I won’t lie. Those were hard to take, especially at first. I took every comment to heart, and a lot of it hearkened back to that writing-class trauma, wondering if I was even good enough to put those words to paper (or screen). With some encouragement from friends who had been in the instant-feedback game longer than I had, I started to be able to tell the difference between constructive critique, people who just didn’t gel with my writing style, and flat-out haters who desired nothing other than to tear down any writer they got their hands on. Things got better, and my writing improved by taking the constructive critique to heart and learning from it until I started looking forward to that almost as much as I looked forward to hearing from my die-hard fans.


As I began to take the writing more seriously, as it became a full-blown hobby rather than just something I played with, I gained my first beta readers – people from my writing group willing to read my work before I published it and offer commentary and sometimes corrections before I sent it into the world. And once again, my skin had to thicken as not only anonymous fic readers, but writers I admired and emulated began to seriously critique my work. (Fun fact: my current editor for the Ilbeor saga started working with me as a beta reader for my fanfiction.)


And again, I got better, both at writing and at taking that critique. I didn’t realize it then – all I thought then was that I was writing fic more people might like, fic with fewer typos and errors, a noble pursuit to be sure – but these beta readers with their expectations, critiques, and pushing were actually teaching me the fundamentals of writing long-form fiction.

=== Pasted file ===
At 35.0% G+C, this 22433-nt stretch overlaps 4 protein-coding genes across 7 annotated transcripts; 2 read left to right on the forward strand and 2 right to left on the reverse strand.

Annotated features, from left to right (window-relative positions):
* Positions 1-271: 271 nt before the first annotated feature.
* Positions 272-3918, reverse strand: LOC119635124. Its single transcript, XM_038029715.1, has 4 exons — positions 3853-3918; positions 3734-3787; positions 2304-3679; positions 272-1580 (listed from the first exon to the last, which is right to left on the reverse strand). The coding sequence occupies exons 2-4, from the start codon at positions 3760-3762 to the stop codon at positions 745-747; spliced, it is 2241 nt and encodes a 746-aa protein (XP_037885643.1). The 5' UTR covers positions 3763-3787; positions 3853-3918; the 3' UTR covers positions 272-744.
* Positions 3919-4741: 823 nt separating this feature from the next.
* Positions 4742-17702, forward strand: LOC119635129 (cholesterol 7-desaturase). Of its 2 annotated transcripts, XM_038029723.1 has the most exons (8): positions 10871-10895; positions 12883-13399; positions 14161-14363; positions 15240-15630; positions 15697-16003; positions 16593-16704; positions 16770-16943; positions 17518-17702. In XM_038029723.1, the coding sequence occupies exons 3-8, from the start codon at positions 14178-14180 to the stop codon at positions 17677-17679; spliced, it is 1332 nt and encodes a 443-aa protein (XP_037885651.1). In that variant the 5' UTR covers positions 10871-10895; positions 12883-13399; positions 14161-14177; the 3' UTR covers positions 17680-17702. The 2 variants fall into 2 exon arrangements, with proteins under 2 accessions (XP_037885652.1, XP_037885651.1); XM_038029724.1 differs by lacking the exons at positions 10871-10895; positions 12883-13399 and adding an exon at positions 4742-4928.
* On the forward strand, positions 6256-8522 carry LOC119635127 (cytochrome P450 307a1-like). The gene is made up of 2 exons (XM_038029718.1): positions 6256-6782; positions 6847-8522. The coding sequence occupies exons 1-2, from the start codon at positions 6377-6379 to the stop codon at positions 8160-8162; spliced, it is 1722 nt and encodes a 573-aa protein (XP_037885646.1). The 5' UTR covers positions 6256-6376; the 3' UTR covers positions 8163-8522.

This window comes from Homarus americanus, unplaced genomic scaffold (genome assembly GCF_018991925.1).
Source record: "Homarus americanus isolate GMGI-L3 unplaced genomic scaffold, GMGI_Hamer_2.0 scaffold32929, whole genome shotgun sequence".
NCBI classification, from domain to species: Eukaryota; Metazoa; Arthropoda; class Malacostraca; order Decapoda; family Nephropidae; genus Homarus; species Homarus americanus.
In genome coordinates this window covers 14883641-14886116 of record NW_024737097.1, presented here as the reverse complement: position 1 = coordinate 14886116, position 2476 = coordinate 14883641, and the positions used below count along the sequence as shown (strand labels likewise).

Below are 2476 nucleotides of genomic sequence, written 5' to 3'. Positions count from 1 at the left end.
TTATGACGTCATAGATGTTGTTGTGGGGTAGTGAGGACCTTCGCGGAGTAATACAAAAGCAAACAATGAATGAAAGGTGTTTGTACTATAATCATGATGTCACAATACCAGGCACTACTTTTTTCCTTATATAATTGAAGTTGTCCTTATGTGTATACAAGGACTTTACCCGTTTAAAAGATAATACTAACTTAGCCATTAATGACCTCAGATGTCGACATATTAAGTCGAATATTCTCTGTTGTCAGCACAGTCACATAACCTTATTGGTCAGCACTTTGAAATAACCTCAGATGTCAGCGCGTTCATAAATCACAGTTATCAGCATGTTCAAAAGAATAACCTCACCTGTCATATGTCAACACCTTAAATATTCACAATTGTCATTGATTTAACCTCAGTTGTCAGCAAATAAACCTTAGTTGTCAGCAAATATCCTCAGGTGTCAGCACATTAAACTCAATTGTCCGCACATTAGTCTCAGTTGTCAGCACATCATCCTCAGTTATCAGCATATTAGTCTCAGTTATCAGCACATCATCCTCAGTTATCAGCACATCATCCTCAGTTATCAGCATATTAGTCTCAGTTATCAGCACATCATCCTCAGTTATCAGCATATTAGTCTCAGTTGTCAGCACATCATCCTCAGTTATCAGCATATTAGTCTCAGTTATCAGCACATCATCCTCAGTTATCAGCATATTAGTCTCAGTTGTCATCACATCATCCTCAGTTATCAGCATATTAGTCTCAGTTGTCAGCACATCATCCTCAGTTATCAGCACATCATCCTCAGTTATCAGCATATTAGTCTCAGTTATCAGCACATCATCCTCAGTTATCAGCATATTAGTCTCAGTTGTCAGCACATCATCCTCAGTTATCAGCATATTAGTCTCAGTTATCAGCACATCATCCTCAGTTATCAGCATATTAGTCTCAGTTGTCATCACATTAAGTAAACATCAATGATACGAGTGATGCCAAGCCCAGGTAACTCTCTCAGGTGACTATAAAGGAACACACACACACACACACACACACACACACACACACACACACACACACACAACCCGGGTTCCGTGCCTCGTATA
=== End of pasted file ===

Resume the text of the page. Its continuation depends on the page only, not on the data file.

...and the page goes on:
As Ilbeor began, constructing my team came about naturally. After my experience in the fandom, I would never have thought to publish anything that hadn’t been read, critiqued, and professionally edited beforehand. My first readers were alphas, though I didn’t actually know to call them that yet. I had one cheerleading alpha (thanks, Mom), one who caught the typos and praised the allusions (looking at you, Kā), one who reminded me to keep heart in the story even as I wrote tragedy (there’s Crystal), and one who questioned every decision I made regarding plot and characters (yep, that’s my partner, Jeff). Together with my editor (who advised me while refusing to read anything more than excerpts until it was done), they formed the foundation of the team that made me keep writing Messengers of Ilbeor when the going got tough, showed me where I was going astray, and eventually encouraged me when I realized it wasn’t quite what I wanted and decided to do an almost complete rewrite. They were there for the baby steps as I tested the waters of epic fantasy, they were there as my confidence grew, and they were there when I almost shelved the entire thing. I meant what I said in the acknowledgements: Ilbeor could not have happened without these men and women.